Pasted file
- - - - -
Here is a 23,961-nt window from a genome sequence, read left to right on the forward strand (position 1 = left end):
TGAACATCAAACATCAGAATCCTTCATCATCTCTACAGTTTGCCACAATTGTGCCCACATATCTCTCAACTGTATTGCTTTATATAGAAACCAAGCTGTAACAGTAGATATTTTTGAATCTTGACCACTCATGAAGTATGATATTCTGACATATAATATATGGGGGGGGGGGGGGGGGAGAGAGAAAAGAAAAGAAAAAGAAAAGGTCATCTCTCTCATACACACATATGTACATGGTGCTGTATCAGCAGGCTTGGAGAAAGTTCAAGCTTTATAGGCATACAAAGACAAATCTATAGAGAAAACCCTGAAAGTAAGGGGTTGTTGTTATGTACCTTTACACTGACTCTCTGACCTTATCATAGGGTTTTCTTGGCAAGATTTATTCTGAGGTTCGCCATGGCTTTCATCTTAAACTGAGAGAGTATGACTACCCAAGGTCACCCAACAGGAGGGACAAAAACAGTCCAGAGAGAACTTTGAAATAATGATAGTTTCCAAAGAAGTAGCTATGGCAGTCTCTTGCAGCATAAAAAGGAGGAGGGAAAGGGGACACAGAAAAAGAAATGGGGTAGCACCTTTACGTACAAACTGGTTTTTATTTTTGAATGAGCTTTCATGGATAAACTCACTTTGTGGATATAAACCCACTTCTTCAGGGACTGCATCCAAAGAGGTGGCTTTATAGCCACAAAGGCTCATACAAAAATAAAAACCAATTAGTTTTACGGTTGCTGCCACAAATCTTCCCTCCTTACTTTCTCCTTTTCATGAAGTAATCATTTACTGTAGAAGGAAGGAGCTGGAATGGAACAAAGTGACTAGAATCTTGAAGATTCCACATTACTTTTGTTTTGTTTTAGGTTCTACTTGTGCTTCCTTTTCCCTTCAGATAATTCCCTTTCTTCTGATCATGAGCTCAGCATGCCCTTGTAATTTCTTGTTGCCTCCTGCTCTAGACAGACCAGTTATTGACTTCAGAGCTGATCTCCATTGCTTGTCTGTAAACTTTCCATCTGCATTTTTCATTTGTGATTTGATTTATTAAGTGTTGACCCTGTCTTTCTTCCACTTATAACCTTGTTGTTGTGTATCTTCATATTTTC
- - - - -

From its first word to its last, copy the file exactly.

Here is a 23,961-nt window from a genome sequence, read left to right on the forward strand (position 1 = left end):
TGAACATCAAACATCAGAATCCTTCATCATCTCTACAGTTTGCCACAATTGTGCCCACATATCTCTCAACTGTATTGCTTTATATAGAAACCAAGCTGTAACAGTAGATATTTTTGAATCTTGACCACTCATGAAGTATGATATTCTGACATATAATATATGGGGGGGGGGGGGGGGGAGAGAGAAAAGAAAAGAAAAAGAAAAGGTCATCTCTCTCATACACACATATGTACATGGTGCTGTATCAGCAGGCTTGGAGAAAGTTCAAGCTTTATAGGCATACAAAGACAAATCTATAGAGAAAACCCTGAAAGTAAGGGGTTGTTGTTATGTACCTTTACACTGACTCTCTGACCTTATCATAGGGTTTTCTTGGCAAGATTTATTCTGAGGTTCGCCATGGCTTTCATCTTAAACTGAGAGAGTATGACTACCCAAGGTCACCCAACAGGAGGGACAAAAACAGTCCAGAGAGAACTTTGAAATAATGATAGTTTCCAAAGAAGTAGCTATGGCAGTCTCTTGCAGCATAAAAAGGAGGAGGGAAAGGGGACACAGAAAAAGAAATGGGGTAGCACCTTTACGTACAAACTGGTTTTTATTTTTGAATGAGCTTTCATGGATAAACTCACTTTGTGGATATAAACCCACTTCTTCAGGGACTGCATCCAAAGAGGTGGCTTTATAGCCACAAAGGCTCATACAAAAATAAAAACCAATTAGTTTTACGGTTGCTGCCACAAATCTTCCCTCCTTACTTTCTCCTTTTCATGAAGTAATCATTTACTGTAGAAGGAAGGAGCTGGAATGGAACAAAGTGACTAGAATCTTGAAGATTCCACATTACTTTTGTTTTGTTTTAGGTTCTACTTGTGCTTCCTTTTCCCTTCAGATAATTCCCTTTCTTCTGATCATGAGCTCAGCATGCCCTTGTAATTTCTTGTTGCCTCCTGCTCTAGACAGACCAGTTATTGACTTCAGAGCTGATCTCCATTGCTTGTCTGTAAACTTTCCATCTGCATTTTTCATTTGTGATTTGATTTATTAAGTGTTGACCCTGTCTTTCTTCCACTTATAACCTTGTTGTTGTGTATCTTCATATTTTC